Since then, my tastes have changed some. I suppose what gives a person a good scare develops into something else entirely when they become parents. Pet Semetery is still horrifying, but today it’s because of the loss of the child, not the reanimated corpses. I honestly cannot read that book now.
A couple of years ago, I spent a week reading first Cormac McCarthy’s The Road, followed by The Lovely Bones by Alice Sebold. I stayed in a funk the entire time—I still think my husband chalked it up to a bad case of PMS. Funk or not, those two books will remain with me. Scary is definitely more real now than it was when I was younger. Loss is about as frightening as it gets.
Of course, I have these strange “comfort books,” also—you know the ones you love to read again and again—although you know entire passages by heart. I have three: The Stand by Mr. King, The Damnation Game by Clive Barker, and Do Androids Dream of Electric Sheep by Philip K. Dick. These are not “heavy” like The Road—I doubt anyone would want to revisit that world for comfort—there's too much possibility we’ll be there soon enough, anyway.
Heavy or light, morbid or happy—everyone has books that that they carry with them. What are some of yours? Plus, a comment gets you entered for a drawing to win a copy of Darklands. Thanks and happy (or not) reading!
Thank you Donna for the great guest post! I think you have been raiding my book shelves! I also became a huge Stephen King fan as a teenager and devoured his books! (Had to include a snapshot of some of my Stephen King books!) And to make it even stranger - I read The Road and The Lovely Bones and reviewed them back to back in January of 2009. So you can bet that I am going to be looking up your other "comfort" books!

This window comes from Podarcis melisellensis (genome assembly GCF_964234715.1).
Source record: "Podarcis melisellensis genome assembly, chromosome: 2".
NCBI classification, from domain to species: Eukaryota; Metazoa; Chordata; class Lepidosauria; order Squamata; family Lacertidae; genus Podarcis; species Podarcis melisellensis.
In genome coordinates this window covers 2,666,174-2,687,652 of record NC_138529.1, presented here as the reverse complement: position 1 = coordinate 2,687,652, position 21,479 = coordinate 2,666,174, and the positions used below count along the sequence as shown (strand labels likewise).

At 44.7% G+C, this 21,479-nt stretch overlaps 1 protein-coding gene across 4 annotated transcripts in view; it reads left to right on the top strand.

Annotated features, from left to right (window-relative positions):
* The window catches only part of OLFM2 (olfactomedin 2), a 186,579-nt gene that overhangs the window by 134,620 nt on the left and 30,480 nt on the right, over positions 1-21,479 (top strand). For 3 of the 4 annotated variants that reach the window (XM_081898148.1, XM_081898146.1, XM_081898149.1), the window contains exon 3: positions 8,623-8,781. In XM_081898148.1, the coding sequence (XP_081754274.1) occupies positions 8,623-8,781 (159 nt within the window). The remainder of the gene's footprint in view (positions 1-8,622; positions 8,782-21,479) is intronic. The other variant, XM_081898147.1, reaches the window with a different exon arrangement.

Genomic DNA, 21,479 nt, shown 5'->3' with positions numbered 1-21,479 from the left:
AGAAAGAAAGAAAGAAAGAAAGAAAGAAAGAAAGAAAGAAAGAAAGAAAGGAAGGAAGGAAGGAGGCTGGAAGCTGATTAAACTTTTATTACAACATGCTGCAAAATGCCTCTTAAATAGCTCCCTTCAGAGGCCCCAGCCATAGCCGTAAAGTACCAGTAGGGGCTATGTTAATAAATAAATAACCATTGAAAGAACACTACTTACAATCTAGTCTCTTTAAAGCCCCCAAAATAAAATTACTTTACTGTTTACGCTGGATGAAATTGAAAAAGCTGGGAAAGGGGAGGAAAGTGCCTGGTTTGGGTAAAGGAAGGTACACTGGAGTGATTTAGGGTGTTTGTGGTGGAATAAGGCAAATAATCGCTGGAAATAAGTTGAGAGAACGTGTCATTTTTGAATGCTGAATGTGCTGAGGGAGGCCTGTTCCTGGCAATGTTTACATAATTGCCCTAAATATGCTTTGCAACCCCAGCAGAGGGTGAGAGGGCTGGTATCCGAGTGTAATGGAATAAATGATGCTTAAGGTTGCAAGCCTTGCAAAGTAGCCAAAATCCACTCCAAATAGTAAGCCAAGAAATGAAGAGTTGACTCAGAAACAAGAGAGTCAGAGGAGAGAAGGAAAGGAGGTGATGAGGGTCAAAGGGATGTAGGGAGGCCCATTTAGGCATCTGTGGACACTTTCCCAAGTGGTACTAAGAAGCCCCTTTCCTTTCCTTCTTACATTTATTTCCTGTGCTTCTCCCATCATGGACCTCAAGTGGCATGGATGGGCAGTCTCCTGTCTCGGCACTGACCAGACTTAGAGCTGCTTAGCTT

But readers, like she said - a comment gets you entered into a drawing for a copy of Darklands - if it is a U.S. winner, you will get your choice of a print copy or an ebook and if it is an International winner, you will get an ebook. Please leave your email address so that I can contact you if you win! This contest will end at midnight on March 7, 2011.
Here is a little something about the book Darklands: A Vampire's Tale by Donna Burgess.
Halloween night, twenty years ago, college student Susan Archer watched as her beloved twin brother was brutally murdered at the hands of a stranger she invited into their home. Still haunted by the guilt of that night, Susan is now a tough but bitter cop in a nowhere town, trying as best she can to lead a normal life. When she is nearly killed during a wild shoot-out, she realizes she is not as strong as she first thought.
Fearing a breakdown, she flees the confines of her safe boyfriend and familiar surroundings to find salvation in the arms of “Deathwalker” Devin McCree—the very man who killed her brother.
But things aren’t always what they seem and she quickly realizes Devin was not the monster she originally thought, but a kind of guardian angel instead.
On the run from a crazed Nazi vampire-hunter named Kasper, she and Devin must find a way to endure the dreary urban landscape of a dying metropolis and escape Kasper’s wrath.
For more Donna - find her at her Website - Traveling the Darklands, on Twitter, Facebook, and her blog tour.